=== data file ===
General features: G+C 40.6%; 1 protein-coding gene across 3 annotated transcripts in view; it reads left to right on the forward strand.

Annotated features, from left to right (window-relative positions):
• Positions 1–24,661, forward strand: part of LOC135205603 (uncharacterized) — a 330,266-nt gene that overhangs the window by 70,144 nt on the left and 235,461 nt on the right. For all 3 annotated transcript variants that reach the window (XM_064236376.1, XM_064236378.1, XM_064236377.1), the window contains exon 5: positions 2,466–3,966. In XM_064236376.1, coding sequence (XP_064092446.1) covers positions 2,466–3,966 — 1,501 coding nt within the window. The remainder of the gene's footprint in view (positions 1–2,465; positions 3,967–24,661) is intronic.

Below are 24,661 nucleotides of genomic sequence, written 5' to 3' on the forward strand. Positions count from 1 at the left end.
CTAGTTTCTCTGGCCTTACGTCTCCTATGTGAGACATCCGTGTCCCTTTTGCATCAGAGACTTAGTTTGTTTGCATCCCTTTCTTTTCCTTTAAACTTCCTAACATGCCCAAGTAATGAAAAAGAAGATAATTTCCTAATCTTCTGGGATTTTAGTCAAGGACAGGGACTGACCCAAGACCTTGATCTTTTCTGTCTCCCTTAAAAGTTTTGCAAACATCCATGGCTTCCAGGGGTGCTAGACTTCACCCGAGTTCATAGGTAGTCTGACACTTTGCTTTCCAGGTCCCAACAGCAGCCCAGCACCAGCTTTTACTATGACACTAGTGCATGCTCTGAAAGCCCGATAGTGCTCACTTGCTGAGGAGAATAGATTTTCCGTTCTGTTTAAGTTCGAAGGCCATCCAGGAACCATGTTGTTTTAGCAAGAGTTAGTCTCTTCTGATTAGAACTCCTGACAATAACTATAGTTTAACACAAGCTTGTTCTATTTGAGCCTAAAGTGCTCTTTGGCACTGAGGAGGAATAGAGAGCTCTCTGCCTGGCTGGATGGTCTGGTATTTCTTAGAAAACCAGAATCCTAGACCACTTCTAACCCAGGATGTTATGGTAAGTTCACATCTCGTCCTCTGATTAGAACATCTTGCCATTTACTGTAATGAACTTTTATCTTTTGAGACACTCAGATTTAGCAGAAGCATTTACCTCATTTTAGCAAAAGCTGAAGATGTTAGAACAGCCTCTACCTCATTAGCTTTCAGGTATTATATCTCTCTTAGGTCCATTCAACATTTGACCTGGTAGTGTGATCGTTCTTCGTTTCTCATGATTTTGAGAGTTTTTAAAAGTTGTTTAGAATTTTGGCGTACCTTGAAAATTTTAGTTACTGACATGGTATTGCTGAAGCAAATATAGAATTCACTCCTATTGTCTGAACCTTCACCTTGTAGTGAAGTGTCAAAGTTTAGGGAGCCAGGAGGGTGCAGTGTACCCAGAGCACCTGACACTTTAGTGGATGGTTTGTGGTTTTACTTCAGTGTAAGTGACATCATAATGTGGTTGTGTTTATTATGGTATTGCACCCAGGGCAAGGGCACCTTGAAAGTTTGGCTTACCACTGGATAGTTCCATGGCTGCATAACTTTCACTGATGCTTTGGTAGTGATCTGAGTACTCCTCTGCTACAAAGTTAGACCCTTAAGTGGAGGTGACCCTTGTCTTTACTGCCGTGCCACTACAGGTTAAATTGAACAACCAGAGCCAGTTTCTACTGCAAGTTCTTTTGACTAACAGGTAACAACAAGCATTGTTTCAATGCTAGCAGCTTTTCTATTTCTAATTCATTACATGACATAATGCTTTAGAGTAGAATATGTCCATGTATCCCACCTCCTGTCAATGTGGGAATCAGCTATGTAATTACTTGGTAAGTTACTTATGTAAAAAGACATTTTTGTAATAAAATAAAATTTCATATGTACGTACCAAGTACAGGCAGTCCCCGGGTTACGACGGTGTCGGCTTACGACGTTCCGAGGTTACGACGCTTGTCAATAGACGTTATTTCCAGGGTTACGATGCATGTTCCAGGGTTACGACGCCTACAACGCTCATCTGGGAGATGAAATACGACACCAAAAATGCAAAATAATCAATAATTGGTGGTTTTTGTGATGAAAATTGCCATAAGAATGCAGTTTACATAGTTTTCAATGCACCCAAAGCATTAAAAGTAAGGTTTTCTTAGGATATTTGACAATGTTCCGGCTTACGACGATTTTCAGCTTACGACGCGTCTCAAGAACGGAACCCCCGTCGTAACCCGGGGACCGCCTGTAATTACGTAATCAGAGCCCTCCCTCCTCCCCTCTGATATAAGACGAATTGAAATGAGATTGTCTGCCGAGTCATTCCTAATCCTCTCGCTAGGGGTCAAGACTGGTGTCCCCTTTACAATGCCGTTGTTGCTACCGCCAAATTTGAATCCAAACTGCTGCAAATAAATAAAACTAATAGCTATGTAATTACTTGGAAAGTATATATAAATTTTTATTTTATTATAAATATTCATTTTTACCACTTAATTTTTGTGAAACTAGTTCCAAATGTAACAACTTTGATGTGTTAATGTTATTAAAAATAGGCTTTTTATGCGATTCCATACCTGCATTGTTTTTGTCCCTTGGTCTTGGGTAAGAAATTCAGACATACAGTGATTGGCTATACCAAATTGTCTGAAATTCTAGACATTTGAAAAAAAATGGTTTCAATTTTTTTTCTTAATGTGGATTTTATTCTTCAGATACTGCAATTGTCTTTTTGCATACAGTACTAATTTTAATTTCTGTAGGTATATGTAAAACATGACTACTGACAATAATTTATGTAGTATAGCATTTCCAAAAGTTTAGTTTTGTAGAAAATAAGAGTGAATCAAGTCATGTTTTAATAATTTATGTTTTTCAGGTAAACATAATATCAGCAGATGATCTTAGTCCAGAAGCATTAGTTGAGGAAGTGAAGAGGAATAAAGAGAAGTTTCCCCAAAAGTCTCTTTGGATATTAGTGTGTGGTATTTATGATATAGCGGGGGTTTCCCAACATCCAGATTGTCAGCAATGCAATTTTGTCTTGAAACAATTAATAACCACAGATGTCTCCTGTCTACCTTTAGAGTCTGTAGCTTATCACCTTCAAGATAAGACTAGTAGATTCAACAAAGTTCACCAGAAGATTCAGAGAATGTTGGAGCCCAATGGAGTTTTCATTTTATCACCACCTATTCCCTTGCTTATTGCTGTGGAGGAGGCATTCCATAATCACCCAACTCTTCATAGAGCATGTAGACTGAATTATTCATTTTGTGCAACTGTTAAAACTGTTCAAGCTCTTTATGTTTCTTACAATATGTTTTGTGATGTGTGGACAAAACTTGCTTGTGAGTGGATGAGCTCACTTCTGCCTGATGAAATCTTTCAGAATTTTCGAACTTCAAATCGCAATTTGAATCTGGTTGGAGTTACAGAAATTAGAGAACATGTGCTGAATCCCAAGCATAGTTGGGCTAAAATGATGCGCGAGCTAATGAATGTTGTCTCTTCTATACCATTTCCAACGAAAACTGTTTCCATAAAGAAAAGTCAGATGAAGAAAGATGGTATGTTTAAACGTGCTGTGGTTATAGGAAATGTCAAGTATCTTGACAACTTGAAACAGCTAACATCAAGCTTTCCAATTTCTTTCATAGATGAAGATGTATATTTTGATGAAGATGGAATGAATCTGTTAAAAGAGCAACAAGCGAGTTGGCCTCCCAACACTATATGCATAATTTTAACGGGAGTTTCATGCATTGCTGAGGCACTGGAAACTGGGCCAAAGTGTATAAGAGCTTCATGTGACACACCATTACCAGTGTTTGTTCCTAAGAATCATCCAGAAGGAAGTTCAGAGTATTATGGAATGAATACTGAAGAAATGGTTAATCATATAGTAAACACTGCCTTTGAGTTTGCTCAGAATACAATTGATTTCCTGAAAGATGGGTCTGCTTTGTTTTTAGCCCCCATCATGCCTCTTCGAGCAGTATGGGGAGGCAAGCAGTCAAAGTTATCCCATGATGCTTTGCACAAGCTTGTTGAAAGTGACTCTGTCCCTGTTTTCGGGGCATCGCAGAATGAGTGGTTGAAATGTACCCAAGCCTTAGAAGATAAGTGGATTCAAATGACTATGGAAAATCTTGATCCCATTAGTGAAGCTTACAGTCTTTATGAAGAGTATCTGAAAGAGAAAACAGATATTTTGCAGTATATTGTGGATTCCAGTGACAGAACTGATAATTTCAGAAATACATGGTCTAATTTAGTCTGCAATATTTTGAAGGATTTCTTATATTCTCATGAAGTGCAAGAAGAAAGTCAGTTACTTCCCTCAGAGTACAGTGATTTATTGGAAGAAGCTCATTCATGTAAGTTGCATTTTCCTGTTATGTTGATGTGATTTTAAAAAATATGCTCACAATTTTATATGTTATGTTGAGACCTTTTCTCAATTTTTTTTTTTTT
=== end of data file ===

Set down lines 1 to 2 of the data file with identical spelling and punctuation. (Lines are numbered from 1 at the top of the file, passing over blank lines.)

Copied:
General features: G+C 40.6%; 1 protein-coding gene across 3 annotated transcripts in view; it reads left to right on the forward strand.

Annotated features, from left to right (window-relative positions):